Lacrosse Interference Penalty

Lacrosse Interference Penalty

In lacrosse, the free movement of all players is an important part of gameplay, and rules exist to prohibit players from unnecessarily inhibiting another player's freedom of movement along the field. Whenever a player on a lacrosse team deliberately impedes the movement of an opponent who is not in possession of the ball, that player can receive a penalty for interference.


Definition

In lacrosse, it is forbidden for any player to deliberately interfere with the free movement of another player unless that player is in possession of the ball. Interference can comprise almost any action, so long as it directly prevents another player from moving freely or pursuing the ball. Interference can include actions such as holding, cross-checking, pushing, and illegal screening. However, the rule against interference does not prohibit legal offensive screens, which do not involve interference because the screener must be stationary when the screen occurs or make no contact with the player they are screening.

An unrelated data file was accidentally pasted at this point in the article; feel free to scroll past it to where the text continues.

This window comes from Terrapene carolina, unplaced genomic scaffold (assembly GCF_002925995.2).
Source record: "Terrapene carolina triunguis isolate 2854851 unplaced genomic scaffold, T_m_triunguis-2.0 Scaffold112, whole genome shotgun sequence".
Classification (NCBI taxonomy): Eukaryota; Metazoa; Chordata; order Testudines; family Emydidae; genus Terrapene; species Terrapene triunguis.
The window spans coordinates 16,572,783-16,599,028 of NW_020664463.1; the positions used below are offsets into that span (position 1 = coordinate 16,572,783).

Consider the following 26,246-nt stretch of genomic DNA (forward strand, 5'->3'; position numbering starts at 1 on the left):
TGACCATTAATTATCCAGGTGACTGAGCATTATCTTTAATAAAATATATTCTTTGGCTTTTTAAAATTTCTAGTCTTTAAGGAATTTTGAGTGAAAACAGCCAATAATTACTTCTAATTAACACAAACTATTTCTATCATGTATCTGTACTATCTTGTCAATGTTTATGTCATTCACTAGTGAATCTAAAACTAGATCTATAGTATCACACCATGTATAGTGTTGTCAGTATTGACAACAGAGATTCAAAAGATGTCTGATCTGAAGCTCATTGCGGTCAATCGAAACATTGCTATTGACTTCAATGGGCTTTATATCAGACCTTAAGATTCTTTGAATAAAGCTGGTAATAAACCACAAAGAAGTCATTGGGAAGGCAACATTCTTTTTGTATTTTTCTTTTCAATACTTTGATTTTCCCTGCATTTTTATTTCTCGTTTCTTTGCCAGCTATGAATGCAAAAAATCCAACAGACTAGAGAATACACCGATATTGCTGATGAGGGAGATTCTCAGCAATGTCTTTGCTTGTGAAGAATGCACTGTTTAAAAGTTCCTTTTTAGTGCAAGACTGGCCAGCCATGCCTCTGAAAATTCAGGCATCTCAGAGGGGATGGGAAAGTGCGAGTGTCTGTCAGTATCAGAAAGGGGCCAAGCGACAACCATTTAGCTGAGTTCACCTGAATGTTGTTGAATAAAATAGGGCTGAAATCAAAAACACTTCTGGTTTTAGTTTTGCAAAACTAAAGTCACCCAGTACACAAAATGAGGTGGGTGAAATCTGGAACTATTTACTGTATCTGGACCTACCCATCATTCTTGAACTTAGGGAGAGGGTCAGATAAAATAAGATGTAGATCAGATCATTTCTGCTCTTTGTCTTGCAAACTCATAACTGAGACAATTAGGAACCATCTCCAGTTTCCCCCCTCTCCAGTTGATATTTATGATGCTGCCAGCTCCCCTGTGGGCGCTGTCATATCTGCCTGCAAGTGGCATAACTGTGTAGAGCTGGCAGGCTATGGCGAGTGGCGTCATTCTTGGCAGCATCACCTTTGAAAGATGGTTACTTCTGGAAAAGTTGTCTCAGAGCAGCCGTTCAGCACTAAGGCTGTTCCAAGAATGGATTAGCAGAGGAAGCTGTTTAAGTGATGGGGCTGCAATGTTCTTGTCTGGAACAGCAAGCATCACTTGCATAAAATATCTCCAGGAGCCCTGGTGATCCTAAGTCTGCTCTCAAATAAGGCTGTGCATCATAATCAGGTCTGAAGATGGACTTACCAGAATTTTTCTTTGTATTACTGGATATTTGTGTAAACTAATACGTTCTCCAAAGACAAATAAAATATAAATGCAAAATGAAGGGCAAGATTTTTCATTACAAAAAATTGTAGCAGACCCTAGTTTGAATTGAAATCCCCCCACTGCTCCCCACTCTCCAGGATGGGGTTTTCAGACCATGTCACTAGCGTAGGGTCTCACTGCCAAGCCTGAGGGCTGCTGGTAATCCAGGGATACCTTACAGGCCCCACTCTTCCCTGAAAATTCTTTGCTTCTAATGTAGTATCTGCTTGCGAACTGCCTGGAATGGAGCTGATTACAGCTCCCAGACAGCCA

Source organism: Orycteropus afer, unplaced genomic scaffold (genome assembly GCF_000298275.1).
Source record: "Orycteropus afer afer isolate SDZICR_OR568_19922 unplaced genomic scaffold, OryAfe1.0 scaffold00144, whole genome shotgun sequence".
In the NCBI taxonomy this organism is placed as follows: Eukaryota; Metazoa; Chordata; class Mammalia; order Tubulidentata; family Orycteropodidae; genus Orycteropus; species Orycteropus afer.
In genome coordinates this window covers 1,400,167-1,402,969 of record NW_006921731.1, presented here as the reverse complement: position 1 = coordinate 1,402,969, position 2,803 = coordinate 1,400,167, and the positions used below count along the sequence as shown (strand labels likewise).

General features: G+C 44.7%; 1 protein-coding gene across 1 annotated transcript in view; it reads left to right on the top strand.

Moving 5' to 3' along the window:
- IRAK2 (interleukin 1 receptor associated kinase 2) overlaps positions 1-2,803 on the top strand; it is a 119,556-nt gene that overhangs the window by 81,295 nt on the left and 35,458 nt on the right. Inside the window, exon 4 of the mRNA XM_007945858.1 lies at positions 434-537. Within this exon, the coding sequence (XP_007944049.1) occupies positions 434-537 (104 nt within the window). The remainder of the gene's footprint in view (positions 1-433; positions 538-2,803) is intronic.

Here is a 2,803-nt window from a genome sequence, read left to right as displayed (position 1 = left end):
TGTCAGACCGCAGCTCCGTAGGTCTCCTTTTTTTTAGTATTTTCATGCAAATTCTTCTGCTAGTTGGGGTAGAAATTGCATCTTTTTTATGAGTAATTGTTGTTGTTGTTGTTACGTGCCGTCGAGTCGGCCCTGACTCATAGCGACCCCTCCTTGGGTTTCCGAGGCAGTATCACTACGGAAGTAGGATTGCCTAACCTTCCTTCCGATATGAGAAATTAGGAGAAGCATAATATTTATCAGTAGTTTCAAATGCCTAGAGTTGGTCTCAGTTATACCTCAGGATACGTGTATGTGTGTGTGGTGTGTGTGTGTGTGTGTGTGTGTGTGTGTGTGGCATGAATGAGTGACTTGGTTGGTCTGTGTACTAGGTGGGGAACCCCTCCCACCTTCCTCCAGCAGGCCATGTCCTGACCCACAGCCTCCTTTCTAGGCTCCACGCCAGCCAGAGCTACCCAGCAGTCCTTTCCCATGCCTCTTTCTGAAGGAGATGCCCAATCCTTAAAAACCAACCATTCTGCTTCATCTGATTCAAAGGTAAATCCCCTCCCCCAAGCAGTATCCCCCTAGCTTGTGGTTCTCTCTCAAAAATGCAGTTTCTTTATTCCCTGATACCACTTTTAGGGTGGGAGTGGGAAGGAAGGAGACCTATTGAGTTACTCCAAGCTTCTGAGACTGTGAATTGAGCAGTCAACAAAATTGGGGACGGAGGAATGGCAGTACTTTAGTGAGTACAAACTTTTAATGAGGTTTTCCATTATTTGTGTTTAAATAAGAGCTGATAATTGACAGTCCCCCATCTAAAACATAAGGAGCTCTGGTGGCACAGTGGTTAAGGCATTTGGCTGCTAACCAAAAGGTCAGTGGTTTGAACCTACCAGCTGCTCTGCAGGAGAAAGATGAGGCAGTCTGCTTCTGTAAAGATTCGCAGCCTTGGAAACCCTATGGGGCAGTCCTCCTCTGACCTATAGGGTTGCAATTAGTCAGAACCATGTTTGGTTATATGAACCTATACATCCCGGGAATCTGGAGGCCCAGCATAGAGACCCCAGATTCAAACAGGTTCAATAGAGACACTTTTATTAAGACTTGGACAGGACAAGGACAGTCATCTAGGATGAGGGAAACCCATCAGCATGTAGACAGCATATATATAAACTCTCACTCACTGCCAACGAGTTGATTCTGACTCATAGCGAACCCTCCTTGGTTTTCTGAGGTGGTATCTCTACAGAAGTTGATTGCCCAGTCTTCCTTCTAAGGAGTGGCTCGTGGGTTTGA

Interference in lacrosse can occur in a variety of ways. The most obvious way is by any player deliberately blocking or holding back another player who is not in possession of the ball, thus preventing that player from providing aid to their teammates or pursuing a loose ball. Interference does not apply if the player being impeded is in possession of the ball, is within five yards of a ball currently in flight, or is within five yards of a loose ball. In these cases, since both players are either pursuing the ball or attempting to keep it, interference can occur as a form of legal defense without a penalty being called. However, an interference penalty is warranted whenever a player holds, cross-checks, or performs any other kind of restrictive action against another player who neither has possession of the ball nor is within five yards of it.

Result